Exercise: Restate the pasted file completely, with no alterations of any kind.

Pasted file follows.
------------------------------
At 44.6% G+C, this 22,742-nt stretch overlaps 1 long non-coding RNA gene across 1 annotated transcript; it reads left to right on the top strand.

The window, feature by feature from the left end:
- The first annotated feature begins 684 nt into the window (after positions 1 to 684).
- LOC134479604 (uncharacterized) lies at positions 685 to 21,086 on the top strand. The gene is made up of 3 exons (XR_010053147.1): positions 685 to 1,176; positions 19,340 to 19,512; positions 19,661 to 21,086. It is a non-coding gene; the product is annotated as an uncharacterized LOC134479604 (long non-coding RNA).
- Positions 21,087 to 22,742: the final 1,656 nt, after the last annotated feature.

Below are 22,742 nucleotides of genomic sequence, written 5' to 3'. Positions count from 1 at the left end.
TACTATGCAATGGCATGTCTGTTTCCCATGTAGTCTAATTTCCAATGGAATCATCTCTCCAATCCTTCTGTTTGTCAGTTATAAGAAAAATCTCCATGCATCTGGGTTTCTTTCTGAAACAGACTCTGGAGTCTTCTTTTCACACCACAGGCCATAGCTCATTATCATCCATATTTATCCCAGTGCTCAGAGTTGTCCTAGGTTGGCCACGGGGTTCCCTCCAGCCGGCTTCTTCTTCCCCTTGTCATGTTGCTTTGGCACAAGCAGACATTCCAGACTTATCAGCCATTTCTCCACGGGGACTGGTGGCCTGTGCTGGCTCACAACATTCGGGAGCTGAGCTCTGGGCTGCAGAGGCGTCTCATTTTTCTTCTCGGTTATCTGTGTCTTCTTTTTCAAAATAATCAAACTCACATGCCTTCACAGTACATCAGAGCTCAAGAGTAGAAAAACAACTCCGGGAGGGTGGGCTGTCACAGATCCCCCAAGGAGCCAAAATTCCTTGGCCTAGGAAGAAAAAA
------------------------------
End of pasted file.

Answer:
At 44.6% G+C, this 22,742-nt stretch overlaps 1 long non-coding RNA gene across 1 annotated transcript; it reads left to right on the top strand.

The window, feature by feature from the left end:
- The first annotated feature begins 684 nt into the window (after positions 1 to 684).
- LOC134479604 (uncharacterized) lies at positions 685 to 21,086 on the top strand. The gene is made up of 3 exons (XR_010053147.1): positions 685 to 1,176; positions 19,340 to 19,512; positions 19,661 to 21,086. It is a non-coding gene; the product is annotated as an uncharacterized LOC134479604 (long non-coding RNA).
- Positions 21,087 to 22,742: the final 1,656 nt, after the last annotated feature.

Below are 22,742 nucleotides of genomic sequence, written 5' to 3'. Positions count from 1 at the left end.
TACTATGCAATGGCATGTCTGTTTCCCATGTAGTCTAATTTCCAATGGAATCATCTCTCCAATCCTTCTGTTTGTCAGTTATAAGAAAAATCTCCATGCATCTGGGTTTCTTTCTGAAACAGACTCTGGAGTCTTCTTTTCACACCACAGGCCATAGCTCATTATCATCCATATTTATCCCAGTGCTCAGAGTTGTCCTAGGTTGGCCACGGGGTTCCCTCCAGCCGGCTTCTTCTTCCCCTTGTCATGTTGCTTTGGCACAAGCAGACATTCCAGACTTATCAGCCATTTCTCCACGGGGACTGGTGGCCTGTGCTGGCTCACAACATTCGGGAGCTGAGCTCTGGGCTGCAGAGGCGTCTCATTTTTCTTCTCGGTTATCTGTGTCTTCTTTTTCAAAATAATCAAACTCACATGCCTTCACAGTACATCAGAGCTCAAGAGTAGAAAAACAACTCCGGGAGGGTGGGCTGTCACAGATCCCCCAAGGAGCCAAAATTCCTTGGCCTAGGAAGAAAAAA